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Oracle Database Certifications Are No Longer Permanent

Jorgensen Not a great loss... (108 comments)

I am an Oracle Certified DBA, and I do not consider this a great loss.

For several reasons:

  • My (then) employer paid for the certification
  • I considered the certification test EASY. I had already been an Oracle DBA for about a year at the time (worked with Oracle products for about 5), and the test covered the stuff the manuals documented anyway. Anybody capable of digesting the Administrator's Manual should have no trouble on the test. The manuals were actually pretty good.
  • The certification is tied to the Oracle RDBMS version number. So being certified on an older version is of limited value anyway. (I know: The base RDBMS doesn't really change that much, but they wrap all sorts of nonsense around it)
  • Oracle is becoming increasingly irrelevant: MySQL (although now owned by Oracle too) takes the bottom end of the market share with ease, PostgreSQL the middle bit, and there are a lot fewer sales to be made at the high end.

about a month ago
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Chimpanzee "Personhood" Is Back In Court

Jorgensen An issue for congress? (385 comments)

I'd be surprised if this can be decided at the New York State court level.... Surely this is an issue for congress? (yeah - pun uttterly intended. Thanks. I'll be here all week)

about a month and a half ago
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Tox, a Skype Replacement Built On 'Privacy First'

Jorgensen Re: xmpp exists today. (174 comments)

Not entirely true. They are no more centralised than email servers. Each domain gets to nominate their own XMPP servers via DNS - which can be shared across cooperating domains.

about 3 months ago
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Reinventing the Axe

Jorgensen Re:Wrong wood selection (217 comments)

Well... You probably won't find too much Eucalyptus in Finland...

about 7 months ago
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Kids Can Swipe a Screen But Can't Use LEGOs

Jorgensen Re:most lego's are a rip off (355 comments)

Megablocks are not LEGOs. They are made by a different company, and "happen to" be sort-of compatible with proper LEGOs. If you have ever tried comparing them, you'd be sure to find that Megablocks do not stick together as well as LEGOs - I believe that LEGOs are produced to much finer tolerances than Megablocks.

Disclaimer: I am Danish, and (naturally?) a LEGO fan. To me, Megablocks and LEGOs are completely different. Just like water and Carlsberg are different (yes: I was bottle fed as a baby. Live with it)

about 7 months ago
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Apple Again Seeks Ban On 20+ Samsung Devices In US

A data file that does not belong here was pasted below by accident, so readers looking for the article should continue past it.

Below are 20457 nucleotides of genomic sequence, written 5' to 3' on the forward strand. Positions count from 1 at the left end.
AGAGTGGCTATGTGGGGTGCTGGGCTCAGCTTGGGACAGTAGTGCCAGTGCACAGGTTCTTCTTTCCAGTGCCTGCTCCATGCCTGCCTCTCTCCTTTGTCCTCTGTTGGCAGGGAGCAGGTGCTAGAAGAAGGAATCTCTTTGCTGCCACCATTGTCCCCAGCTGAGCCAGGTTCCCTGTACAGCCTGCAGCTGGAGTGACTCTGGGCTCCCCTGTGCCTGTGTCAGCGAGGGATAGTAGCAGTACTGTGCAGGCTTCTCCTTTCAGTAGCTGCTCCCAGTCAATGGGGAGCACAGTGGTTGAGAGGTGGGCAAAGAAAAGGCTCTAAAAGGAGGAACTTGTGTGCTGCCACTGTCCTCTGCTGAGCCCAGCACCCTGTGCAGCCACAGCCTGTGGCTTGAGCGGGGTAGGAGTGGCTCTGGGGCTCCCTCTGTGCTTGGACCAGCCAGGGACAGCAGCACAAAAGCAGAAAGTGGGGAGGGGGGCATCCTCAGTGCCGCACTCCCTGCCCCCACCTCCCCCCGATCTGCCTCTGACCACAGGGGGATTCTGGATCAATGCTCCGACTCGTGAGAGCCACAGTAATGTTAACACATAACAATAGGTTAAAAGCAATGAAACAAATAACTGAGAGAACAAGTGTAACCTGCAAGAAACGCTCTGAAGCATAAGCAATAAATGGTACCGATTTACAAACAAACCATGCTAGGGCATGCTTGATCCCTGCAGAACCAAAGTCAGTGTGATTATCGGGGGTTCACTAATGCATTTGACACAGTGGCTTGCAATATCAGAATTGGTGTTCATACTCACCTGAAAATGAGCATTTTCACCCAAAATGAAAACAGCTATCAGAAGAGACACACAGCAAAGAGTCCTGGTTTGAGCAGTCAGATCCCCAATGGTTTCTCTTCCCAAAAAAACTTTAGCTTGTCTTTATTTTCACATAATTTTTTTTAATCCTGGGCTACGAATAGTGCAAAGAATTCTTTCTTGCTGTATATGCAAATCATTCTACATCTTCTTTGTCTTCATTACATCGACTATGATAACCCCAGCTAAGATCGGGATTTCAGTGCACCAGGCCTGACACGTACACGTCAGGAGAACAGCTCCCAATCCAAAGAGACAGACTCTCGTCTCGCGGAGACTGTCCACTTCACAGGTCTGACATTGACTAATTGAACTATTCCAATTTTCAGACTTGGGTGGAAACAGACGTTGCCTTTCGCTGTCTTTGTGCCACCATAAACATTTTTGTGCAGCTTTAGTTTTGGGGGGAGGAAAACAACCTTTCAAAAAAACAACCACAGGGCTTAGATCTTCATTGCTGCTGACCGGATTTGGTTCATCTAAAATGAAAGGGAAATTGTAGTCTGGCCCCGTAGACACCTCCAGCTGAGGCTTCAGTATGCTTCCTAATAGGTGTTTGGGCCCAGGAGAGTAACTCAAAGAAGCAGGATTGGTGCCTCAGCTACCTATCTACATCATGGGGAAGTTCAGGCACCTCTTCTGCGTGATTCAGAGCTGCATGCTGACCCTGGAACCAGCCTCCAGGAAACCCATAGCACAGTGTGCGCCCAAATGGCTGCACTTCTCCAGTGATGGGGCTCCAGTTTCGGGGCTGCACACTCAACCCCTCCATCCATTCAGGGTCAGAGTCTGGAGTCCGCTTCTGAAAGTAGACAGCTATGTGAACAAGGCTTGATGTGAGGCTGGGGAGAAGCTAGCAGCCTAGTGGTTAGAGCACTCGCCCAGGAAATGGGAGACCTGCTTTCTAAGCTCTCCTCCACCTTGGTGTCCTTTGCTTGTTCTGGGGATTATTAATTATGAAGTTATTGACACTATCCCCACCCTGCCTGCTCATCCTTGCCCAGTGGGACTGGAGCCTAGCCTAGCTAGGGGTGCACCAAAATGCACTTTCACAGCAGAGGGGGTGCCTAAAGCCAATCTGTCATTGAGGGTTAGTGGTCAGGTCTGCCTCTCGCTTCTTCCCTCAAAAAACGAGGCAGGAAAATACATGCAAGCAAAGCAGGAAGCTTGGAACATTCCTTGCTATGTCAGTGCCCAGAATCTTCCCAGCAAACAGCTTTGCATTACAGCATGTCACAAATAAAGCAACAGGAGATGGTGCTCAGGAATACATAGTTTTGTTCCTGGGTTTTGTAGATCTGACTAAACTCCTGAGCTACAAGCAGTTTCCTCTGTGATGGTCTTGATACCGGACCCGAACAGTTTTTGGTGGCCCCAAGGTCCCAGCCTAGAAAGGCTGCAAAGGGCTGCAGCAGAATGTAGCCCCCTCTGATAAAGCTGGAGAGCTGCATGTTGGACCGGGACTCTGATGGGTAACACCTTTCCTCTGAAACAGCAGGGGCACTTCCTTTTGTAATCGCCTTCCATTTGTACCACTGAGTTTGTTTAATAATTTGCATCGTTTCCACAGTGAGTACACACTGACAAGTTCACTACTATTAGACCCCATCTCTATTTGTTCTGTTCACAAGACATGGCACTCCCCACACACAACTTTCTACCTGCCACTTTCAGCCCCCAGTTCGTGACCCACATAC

Jorgensen We need Groklaw back... (235 comments)

This sort of news *really* makes me miss PJ of Groklaw fame :-( - I have no doubt she could provide good insights and interpretations of what goes on...

about a year ago
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Swedish Man Fined $650,000 For Sharing 1 Movie, Charged Extra For Low Quality

Jorgensen Re:Sweden? (366 comments)

Don't be lazy. By being lazy you reducing the quality of the language, which (obviously!) is bad. Perhaps you should be liable for damages for unauthorized copying of the judgement text? With "reduction of quality" making it even worse!??

Joking aside...

I read and speak Swedish, and the google translation is not bad at all. Basically, the damage to the reputation of the movie(s) was valued at 300K SEK. The reasoning for this does not appear to be explained futher in the judgement, but I suspect the judge is not familiar with torrent download sites and believes that all torrent users expect perfect quality.

And it smacks of being punished for the same thing twice.... If I have a bad viewing of a movie because my TV set is wonky and add my review accordingly, I'm damaging the reputation too, right? ANYBODY who submits a bad review are in the same boat.

But this is only ~7% of the total judgement...

about a year ago
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Software Patent Reform Stalls Thanks To IBM and Microsoft Lobbying

Jorgensen Re:Money again... (239 comments)

Surely you know the Golden Rule?

The Golden Rule: The ones with the Gold make the Rules.

Simple, really.

1 year,4 days
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New Framework For Programming Unreliable Chips

Jorgensen Infinite recursion here? (128 comments)

So: This assumes that something, somewhere knows which transistors are unreliable. This data needs to be stored somewhere - on the "good" transistors. How is this data obtained? is there a trustworthy "map" of "unreliable transistors" ? And the code that determines the probability has to run on the "good" transistors too. Will those transistors stay good?

I cannot see any way of allowing *any* transistor being unreliable... And based on my (admittedly incomplete) understanding of chip production, *any one* of the transistors on the sillicon can be faulty, so there still is a chicken-and-egg problem in here somewhere.

Surely, such "suspect" transistors can only be used for storing the final end result of a calculation: If you were to use it for intermediate values on which you base "if" statements (or any sort of branch), your code will end up unreliable as a result. Unfortunately, 99% of the time the "end result" of one calculation is used as input to another calculation, so the problem spreads like rings in the water.

What if humans want to rely on the output of the computer? Does that pixel on the screen matter? If you are playing Angry Birds, fine. But the pixels may be important if you're a doctor looking at a scan. Or you're a flight controller scanning the screen for planes. The graphics routines do not know the context in which they run. So the actual usability of this ends up being radically diminished....

What use is a computer where you cannot trust the result? We already have logic bugs, race conditions, usability issues etc confusing everybody - I don't think we need to make the computers even more unreliable...

1 year,21 days
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The NSA Is Collecting Lots of Spam

Jorgensen Re:Spam filter? (159 comments)

That's no good! Terrorists will just disguise their emails as spam by sending it out to millions, and things will go unnoticed by the NSA: Too many dots to connect, which will (as usual) only be discovered by hindsight.

Obviously the intended terrorist agent on the receiving end will have a similar problem... Which means that the NSA can recognise the terrorists, because they're the ones reading everything in their Junk folder!

Oooh - the arms race will never end :-)

Nice to see that spammers are useful for something though: Keeping both the NSA and (some) terrorists busy at the same time!

about a year ago